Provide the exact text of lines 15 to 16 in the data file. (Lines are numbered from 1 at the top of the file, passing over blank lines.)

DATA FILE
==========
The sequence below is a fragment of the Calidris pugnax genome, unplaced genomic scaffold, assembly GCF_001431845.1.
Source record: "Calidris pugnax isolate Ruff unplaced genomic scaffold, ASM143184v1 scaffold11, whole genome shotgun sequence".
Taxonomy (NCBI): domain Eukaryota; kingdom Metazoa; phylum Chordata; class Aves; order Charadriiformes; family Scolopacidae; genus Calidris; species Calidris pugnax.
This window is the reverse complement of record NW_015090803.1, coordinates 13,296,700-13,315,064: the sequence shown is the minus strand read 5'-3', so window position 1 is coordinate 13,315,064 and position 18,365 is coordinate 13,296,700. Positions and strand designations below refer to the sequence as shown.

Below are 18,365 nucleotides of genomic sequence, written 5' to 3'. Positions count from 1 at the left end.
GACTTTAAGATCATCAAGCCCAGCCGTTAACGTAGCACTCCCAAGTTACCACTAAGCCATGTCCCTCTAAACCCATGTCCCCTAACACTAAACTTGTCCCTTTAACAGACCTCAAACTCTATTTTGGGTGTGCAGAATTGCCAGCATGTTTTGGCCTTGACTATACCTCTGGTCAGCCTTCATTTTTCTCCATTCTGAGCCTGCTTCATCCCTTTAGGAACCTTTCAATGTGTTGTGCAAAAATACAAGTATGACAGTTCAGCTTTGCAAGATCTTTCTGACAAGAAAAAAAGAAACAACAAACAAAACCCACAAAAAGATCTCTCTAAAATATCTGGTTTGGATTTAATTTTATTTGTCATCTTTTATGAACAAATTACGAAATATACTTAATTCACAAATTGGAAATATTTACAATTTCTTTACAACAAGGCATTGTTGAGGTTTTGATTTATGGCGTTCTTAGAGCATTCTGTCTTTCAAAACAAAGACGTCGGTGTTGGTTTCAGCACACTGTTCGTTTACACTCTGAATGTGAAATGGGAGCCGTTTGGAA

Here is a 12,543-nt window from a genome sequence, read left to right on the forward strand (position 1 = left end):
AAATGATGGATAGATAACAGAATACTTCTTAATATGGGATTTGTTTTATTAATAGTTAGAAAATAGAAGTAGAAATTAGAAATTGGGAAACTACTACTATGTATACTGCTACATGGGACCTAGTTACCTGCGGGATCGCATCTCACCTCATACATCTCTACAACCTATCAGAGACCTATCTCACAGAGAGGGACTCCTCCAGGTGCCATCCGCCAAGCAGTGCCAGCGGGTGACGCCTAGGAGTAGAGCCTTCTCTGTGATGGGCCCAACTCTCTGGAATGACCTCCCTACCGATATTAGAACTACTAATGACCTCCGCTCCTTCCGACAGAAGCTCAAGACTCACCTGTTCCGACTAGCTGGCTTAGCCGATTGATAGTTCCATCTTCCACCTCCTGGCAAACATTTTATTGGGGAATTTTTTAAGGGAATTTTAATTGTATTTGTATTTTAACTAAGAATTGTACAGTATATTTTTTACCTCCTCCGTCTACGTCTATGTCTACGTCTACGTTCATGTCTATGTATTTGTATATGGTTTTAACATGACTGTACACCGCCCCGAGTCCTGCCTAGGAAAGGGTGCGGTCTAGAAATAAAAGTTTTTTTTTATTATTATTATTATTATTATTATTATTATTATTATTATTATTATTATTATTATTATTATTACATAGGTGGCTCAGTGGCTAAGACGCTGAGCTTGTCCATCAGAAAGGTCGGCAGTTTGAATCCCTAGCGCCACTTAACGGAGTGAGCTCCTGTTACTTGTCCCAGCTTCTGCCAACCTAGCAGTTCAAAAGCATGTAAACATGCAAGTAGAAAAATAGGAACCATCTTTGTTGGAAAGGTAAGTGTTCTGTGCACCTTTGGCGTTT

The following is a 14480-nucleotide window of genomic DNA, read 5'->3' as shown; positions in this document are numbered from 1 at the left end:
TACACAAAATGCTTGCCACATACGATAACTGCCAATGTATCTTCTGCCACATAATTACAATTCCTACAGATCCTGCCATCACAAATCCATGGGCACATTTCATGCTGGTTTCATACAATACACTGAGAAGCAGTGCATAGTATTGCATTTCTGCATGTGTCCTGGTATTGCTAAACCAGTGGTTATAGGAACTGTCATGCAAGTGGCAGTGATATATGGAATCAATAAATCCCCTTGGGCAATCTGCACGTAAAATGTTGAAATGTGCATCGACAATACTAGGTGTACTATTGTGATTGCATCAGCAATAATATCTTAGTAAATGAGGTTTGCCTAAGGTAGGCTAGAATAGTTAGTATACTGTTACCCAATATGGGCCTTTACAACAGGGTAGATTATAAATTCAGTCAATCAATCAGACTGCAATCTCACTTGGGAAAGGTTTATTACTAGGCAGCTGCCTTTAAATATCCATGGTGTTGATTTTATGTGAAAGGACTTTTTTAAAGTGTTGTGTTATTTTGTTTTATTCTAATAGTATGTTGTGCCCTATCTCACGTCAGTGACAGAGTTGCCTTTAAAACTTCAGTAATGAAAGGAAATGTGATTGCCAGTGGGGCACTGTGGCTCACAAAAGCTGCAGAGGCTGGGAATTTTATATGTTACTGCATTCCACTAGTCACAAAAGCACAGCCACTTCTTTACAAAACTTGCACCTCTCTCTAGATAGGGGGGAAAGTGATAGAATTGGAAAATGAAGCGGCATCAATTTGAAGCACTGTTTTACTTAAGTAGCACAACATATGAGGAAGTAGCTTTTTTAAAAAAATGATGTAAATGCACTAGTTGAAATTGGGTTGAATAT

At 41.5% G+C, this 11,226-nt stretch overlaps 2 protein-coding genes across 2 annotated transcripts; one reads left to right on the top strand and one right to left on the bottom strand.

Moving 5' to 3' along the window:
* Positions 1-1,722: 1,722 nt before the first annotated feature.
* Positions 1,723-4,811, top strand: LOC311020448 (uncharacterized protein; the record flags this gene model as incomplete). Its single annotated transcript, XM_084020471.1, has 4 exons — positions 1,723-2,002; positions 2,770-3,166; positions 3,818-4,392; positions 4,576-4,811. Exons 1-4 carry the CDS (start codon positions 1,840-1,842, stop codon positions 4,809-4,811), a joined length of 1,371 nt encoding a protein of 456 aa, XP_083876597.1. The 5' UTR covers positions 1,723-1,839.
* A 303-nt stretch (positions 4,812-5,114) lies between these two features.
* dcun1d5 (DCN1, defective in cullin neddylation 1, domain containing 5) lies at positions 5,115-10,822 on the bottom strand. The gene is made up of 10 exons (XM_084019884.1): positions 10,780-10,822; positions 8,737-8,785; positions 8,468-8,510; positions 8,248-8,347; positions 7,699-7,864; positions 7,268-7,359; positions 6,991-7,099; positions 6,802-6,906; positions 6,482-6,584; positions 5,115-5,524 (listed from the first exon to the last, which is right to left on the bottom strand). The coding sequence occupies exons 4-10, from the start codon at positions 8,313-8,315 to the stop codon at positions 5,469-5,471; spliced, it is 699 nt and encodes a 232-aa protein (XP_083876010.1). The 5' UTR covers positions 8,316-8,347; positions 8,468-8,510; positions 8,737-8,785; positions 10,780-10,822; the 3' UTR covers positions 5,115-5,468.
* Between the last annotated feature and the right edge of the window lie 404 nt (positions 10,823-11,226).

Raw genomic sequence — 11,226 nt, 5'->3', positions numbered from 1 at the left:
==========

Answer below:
* A 303-nt stretch (positions 4,812-5,114) lies between these two features.
* dcun1d5 (DCN1, defective in cullin neddylation 1, domain containing 5) lies at positions 5,115-10,822 on the bottom strand. The gene is made up of 10 exons (XM_084019884.1): positions 10,780-10,822; positions 8,737-8,785; positions 8,468-8,510; positions 8,248-8,347; positions 7,699-7,864; positions 7,268-7,359; positions 6,991-7,099; positions 6,802-6,906; positions 6,482-6,584; positions 5,115-5,524 (listed from the first exon to the last, which is right to left on the bottom strand). The coding sequence occupies exons 4-10, from the start codon at positions 8,313-8,315 to the stop codon at positions 5,469-5,471; spliced, it is 699 nt and encodes a 232-aa protein (XP_083876010.1). The 5' UTR covers positions 8,316-8,347; positions 8,468-8,510; positions 8,737-8,785; positions 10,780-10,822; the 3' UTR covers positions 5,115-5,468.